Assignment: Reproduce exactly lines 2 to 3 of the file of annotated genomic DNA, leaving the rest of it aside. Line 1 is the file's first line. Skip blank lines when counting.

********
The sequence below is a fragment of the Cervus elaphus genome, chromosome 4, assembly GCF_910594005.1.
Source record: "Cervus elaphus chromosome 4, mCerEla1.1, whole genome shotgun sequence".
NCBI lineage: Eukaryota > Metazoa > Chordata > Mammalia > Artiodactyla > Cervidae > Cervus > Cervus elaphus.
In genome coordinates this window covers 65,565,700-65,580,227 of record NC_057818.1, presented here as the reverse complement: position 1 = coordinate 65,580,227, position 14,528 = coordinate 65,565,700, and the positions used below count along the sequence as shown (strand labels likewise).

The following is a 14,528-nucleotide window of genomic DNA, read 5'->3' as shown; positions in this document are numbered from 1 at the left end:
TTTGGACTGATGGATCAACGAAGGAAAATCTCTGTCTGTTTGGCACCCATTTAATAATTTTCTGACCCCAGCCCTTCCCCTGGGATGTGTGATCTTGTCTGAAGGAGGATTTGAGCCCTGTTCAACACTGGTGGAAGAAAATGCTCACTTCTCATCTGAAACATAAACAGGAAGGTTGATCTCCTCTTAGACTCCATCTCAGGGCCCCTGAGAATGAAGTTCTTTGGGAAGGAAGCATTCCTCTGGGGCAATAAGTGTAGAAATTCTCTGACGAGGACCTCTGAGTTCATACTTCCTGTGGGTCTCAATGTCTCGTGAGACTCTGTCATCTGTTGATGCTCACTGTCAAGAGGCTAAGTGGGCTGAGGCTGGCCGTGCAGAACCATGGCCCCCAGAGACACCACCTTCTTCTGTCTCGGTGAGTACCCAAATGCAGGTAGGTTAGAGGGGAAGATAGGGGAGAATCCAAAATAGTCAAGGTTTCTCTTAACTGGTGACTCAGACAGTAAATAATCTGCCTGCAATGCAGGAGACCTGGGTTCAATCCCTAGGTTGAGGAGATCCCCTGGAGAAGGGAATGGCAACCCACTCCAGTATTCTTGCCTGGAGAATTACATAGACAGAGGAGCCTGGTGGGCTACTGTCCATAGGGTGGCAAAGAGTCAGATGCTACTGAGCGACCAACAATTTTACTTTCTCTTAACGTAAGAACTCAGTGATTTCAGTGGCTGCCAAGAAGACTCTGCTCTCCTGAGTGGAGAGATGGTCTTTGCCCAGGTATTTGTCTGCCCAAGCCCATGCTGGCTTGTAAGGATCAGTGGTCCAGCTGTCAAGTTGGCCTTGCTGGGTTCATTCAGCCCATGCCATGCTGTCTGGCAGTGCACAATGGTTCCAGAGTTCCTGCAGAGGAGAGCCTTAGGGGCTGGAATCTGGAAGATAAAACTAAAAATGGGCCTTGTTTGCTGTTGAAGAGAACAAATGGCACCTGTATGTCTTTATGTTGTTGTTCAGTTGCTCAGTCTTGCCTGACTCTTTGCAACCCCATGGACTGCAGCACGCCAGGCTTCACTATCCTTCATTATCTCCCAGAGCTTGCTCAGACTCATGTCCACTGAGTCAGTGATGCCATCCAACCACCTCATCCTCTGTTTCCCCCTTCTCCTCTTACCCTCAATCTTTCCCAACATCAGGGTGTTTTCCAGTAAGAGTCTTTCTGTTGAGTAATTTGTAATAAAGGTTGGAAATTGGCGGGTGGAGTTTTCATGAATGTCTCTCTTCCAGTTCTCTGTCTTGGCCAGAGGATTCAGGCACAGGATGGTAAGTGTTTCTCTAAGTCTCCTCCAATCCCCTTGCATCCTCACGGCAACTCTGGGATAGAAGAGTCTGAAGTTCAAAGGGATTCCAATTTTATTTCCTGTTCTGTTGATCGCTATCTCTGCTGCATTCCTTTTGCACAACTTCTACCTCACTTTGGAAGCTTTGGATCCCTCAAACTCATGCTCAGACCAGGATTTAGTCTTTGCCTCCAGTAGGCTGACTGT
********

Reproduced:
Source record: "Cervus elaphus chromosome 4, mCerEla1.1, whole genome shotgun sequence".
NCBI lineage: Eukaryota > Metazoa > Chordata > Mammalia > Artiodactyla > Cervidae > Cervus > Cervus elaphus.